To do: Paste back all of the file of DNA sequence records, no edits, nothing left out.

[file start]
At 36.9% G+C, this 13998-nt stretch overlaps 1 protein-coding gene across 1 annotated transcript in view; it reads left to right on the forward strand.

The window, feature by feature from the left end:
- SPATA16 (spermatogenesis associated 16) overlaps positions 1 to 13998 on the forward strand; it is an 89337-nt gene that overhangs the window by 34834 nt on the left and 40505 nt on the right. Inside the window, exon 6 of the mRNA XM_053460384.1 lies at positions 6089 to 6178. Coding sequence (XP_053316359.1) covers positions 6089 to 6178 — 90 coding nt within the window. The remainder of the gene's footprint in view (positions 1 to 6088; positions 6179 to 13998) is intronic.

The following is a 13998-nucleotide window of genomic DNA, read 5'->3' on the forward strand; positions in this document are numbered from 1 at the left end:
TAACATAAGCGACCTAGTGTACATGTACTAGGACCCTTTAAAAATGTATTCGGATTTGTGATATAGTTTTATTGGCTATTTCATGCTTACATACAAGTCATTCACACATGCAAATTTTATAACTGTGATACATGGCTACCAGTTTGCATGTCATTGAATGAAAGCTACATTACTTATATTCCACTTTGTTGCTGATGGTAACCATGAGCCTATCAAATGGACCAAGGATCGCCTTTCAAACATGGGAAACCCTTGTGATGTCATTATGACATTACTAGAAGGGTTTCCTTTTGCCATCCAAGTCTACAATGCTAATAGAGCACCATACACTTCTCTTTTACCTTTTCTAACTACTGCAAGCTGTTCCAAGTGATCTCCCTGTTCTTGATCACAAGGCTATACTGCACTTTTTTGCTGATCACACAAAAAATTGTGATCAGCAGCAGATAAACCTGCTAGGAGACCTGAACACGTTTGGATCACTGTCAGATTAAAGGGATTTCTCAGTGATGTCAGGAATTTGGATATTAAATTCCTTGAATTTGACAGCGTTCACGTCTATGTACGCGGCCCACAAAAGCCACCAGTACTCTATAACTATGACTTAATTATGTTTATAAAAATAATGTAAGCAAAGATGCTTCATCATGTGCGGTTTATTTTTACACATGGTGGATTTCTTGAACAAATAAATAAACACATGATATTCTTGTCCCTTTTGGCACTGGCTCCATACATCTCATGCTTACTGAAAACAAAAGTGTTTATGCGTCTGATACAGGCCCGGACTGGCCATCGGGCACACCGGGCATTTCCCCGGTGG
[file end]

At 36.9% G+C, this 13998-nt stretch overlaps 1 protein-coding gene across 1 annotated transcript in view; it reads left to right on the forward strand.

The window, feature by feature from the left end:
- SPATA16 (spermatogenesis associated 16) overlaps positions 1 to 13998 on the forward strand; it is an 89337-nt gene that overhangs the window by 34834 nt on the left and 40505 nt on the right. Inside the window, exon 6 of the mRNA XM_053460384.1 lies at positions 6089 to 6178. Coding sequence (XP_053316359.1) covers positions 6089 to 6178 — 90 coding nt within the window. The remainder of the gene's footprint in view (positions 1 to 6088; positions 6179 to 13998) is intronic.

The following is a 13998-nucleotide window of genomic DNA, read 5'->3' on the forward strand; positions in this document are numbered from 1 at the left end:
TAACATAAGCGACCTAGTGTACATGTACTAGGACCCTTTAAAAATGTATTCGGATTTGTGATATAGTTTTATTGGCTATTTCATGCTTACATACAAGTCATTCACACATGCAAATTTTATAACTGTGATACATGGCTACCAGTTTGCATGTCATTGAATGAAAGCTACATTACTTATATTCCACTTTGTTGCTGATGGTAACCATGAGCCTATCAAATGGACCAAGGATCGCCTTTCAAACATGGGAAACCCTTGTGATGTCATTATGACATTACTAGAAGGGTTTCCTTTTGCCATCCAAGTCTACAATGCTAATAGAGCACCATACACTTCTCTTTTACCTTTTCTAACTACTGCAAGCTGTTCCAAGTGATCTCCCTGTTCTTGATCACAAGGCTATACTGCACTTTTTTGCTGATCACACAAAAAATTGTGATCAGCAGCAGATAAACCTGCTAGGAGACCTGAACACGTTTGGATCACTGTCAGATTAAAGGGATTTCTCAGTGATGTCAGGAATTTGGATATTAAATTCCTTGAATTTGACAGCGTTCACGTCTATGTACGCGGCCCACAAAAGCCACCAGTACTCTATAACTATGACTTAATTATGTTTATAAAAATAATGTAAGCAAAGATGCTTCATCATGTGCGGTTTATTTTTACACATGGTGGATTTCTTGAACAAATAAATAAACACATGATATTCTTGTCCCTTTTGGCACTGGCTCCATACATCTCATGCTTACTGAAAACAAAAGTGTTTATGCGTCTGATACAGGCCCGGACTGGCCATCGGGCACACCGGGCATTTCCCCGGTGG